There is no isolated fuse for the cruise control. It all runs off the 20A gauges fuse. If you are having trouble with the cruise control I would check the Cruise Control Module or the Cruise control Servo. What symptom is occurring?
A cruise control is an example of a closed loop servo.
Most newer lincolns have the servo located in the left front wheel well behind the splash shield
Speed control is Chrysler's name for cruise control. The speed control relay on your Wrangler supplies power to the vacuum servo for the cruise control. This servo opens or closes the throttle plate in the throttle body based on commands from PCM when your cruise control is set.
Leak in vacuum line to cruise control servo (actuator). Most commonly caused by vacuum line being inadvertently bumped & disconnected while someone is working under the hood or there may be a crack in the line. Another possibility is a bad servo. I believe the servo is located in the space between the battery and radiator (not sure on this because I have a 2001 Dodge Ram 2500 with the diesel engine which does not use a servo for the cruise control.) Once you locate your servo, follow the vacuum line from it & check for cracks. Yet another possibility is the servo cable may be disconnected from the throttle body.
Bad servo Blown fuse Stop lights staying on Bad or misadjusted vacuum dump switch
You can unplug it at the servo itself. The servo is the part that has a cable coming from it attached to the throttle body. You'll see see a wire harness plugged into it.
Reconnect everything EXACTLY as it was prior to the manifold replacement.....look for either a disconnected vacuum line or electrical connector to the cruise control servo - check the fuse that supplies power to the cruise control - check for 12v power to the servo (got a test light or a multi-meter ?) hope that helps.....
E62 is a vacuum solenoid problem with the cruise control. E92 is a heated windshield request problem. E99 is a servo apply problem with the cruise control.
who ever said that a dodge ram diesel does not have a servo it is not true. I have a dodge diesel 2001 and it has a servo and the answer to this question is it had a vacuum leak in the servo vacuum line, changed that and cruise control worked great. the servo is under the drivers side battery.
Does it do this all the time? Just to narrow down the problem, you can disconnect the cruise control servo and see if things get better. The servo is usually located by the brake master cylinder, and is vacuum operated. Disconnecting it won't hurt the car at all.
There isn't an individual fuse. It is run by the engine computer. Check the vacuum line running from the intake to the cruise servo.There isn't an individual fuse. It is run by the engine computer. Check the vacuum line running from the intake to the cruise servo.
The servo is under the battery. The engine computer controlls it.
Trouble code P0594 means: Cruise control system,servo control - circuit open
Usually on the right side of the engine bay beside the strut tower. Follow the cable from the throttle body and I'm sure you'll find it.
Follow the hose from the valve cover to the right of the ignition module down between the intake manifold ports for the 3rd and 4th cylinder and you will find the PCV valve. There is no fuse for the cruise control system. It is powered by the PCM.Check to make sure your cable is attached at the throttle body.Check if you have vacuum at the cruise control servo. Start the car, turn cruise on and check for a hot and ground at the cruise control servo. Check the stop lamp switch on your brake pedal.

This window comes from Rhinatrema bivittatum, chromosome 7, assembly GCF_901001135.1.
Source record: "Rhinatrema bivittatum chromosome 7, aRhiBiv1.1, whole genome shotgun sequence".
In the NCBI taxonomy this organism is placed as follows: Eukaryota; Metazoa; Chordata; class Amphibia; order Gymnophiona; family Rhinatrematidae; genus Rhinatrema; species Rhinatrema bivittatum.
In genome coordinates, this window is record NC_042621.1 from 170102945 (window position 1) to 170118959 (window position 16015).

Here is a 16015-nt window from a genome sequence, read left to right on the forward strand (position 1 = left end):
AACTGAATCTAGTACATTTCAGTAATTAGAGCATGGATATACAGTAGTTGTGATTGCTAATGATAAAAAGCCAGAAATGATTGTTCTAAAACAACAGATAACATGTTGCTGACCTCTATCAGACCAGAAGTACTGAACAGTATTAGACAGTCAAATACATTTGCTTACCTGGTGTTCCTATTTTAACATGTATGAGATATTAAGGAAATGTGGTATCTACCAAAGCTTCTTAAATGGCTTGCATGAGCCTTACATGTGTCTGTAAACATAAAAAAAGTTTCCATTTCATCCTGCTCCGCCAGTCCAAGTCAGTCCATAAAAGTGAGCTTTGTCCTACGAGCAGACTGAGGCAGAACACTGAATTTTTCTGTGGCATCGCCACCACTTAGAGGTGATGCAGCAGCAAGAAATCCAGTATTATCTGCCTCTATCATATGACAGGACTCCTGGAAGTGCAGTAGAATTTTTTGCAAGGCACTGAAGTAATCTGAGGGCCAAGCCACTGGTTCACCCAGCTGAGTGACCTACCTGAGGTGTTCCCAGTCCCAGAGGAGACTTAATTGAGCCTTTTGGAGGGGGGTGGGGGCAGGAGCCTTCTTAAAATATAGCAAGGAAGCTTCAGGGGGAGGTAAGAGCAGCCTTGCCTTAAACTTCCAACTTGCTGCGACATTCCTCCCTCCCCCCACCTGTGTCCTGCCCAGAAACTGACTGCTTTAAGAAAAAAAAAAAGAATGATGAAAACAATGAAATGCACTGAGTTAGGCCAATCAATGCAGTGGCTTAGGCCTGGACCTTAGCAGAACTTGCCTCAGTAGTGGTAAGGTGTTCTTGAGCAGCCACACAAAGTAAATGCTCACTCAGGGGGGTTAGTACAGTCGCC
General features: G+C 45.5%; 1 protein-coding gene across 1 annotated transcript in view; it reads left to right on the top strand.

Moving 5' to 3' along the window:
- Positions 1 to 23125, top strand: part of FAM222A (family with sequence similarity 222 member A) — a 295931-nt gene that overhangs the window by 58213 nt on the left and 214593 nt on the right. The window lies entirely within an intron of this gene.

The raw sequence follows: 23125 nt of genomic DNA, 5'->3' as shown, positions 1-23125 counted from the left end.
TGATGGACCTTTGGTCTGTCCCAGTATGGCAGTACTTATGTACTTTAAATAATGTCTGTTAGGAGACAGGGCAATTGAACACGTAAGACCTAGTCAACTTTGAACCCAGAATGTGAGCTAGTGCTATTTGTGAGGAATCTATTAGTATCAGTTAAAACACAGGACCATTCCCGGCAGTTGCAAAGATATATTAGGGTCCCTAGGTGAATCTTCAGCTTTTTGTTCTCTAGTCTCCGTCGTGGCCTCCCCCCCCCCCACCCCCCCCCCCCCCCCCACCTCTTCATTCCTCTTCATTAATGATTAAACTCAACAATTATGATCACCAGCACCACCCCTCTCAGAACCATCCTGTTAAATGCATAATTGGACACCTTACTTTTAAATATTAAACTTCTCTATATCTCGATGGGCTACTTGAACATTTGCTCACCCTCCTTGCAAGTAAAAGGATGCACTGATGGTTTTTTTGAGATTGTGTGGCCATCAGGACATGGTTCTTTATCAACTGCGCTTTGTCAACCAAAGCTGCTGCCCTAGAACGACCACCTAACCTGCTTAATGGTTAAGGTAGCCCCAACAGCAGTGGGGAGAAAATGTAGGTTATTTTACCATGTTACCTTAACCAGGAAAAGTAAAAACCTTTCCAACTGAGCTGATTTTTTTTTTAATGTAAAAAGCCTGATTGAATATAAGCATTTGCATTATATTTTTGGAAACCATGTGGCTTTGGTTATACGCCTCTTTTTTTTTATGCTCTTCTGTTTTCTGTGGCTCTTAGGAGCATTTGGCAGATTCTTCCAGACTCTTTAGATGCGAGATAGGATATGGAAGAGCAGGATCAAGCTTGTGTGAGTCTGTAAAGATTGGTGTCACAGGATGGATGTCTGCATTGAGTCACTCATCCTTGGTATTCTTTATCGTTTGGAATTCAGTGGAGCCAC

It has to do with the speed control vacuum circuit in the cruise servo.
Look on the throttle body where the throttle cable connects. There is a separate cable next to it. Follow that back to a round unit about the size of half of a soda can, that is the servo.
This is pretty easy to figure out with a bit 'tracing'... There are 2 cables attaching to the throttle body - one goes to the gas pedal, the other will go to the cruise control servo. That's how I found mine in my '87 Semi-interesting story: In the course of working on my 87, I had occasion to unbolt the servo unit. Not long after, the cruise started acting up, working when it felt like it. Turned out I had turned the servo unit 1 full revolution and put a twist on the wiring harness - un-twisted it and all was well until the car's retirement. Only took me a year to figure that one out. ;)
I am not sure what you mean by reconfigured. If the cruise is not working the first things to check are the vacuum supply to the servo and to check the pcm for trouble codes.
it is under the cruise control servo on the front driver side engine bay. kindof a pain.
It is located just in front of your fuse box under the hood on the fire wall. you will see a cable running from your throghtal to it. Mine had a burnt plug that caused the servo to fry and had to replace.
A servo mechanism is one where there is a control system, and actuator; and where there is feedback from the actuator to provide agreement with the control signal. The cruise control on your car is a servo system, for it senses the actuator's effect (road speed) and sends back a signal to the accelerator to adjust the car speed to the set target. Early servo mechanisms (but not the earliest) used an electrical motor, which was also able to send back information on its position. This feedback is the essential part of a servo mechanism. Probably the origin of the word is allied to "servant".